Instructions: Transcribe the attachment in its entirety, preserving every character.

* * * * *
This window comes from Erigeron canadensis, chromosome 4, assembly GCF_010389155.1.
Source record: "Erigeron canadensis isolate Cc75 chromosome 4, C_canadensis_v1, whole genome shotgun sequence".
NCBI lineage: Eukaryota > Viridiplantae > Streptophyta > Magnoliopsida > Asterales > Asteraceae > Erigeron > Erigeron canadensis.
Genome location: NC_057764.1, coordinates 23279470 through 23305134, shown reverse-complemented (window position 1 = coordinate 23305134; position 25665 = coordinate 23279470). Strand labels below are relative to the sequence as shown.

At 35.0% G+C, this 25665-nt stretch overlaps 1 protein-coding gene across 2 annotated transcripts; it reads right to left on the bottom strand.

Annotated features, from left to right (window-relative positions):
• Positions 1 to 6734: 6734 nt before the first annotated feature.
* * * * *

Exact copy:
This window comes from Erigeron canadensis, chromosome 4, assembly GCF_010389155.1.
Source record: "Erigeron canadensis isolate Cc75 chromosome 4, C_canadensis_v1, whole genome shotgun sequence".
NCBI lineage: Eukaryota > Viridiplantae > Streptophyta > Magnoliopsida > Asterales > Asteraceae > Erigeron > Erigeron canadensis.
Genome location: NC_057764.1, coordinates 23279470 through 23305134, shown reverse-complemented (window position 1 = coordinate 23305134; position 25665 = coordinate 23279470). Strand labels below are relative to the sequence as shown.

At 35.0% G+C, this 25665-nt stretch overlaps 1 protein-coding gene across 2 annotated transcripts; it reads right to left on the bottom strand.

Annotated features, from left to right (window-relative positions):
• Positions 1 to 6734: 6734 nt before the first annotated feature.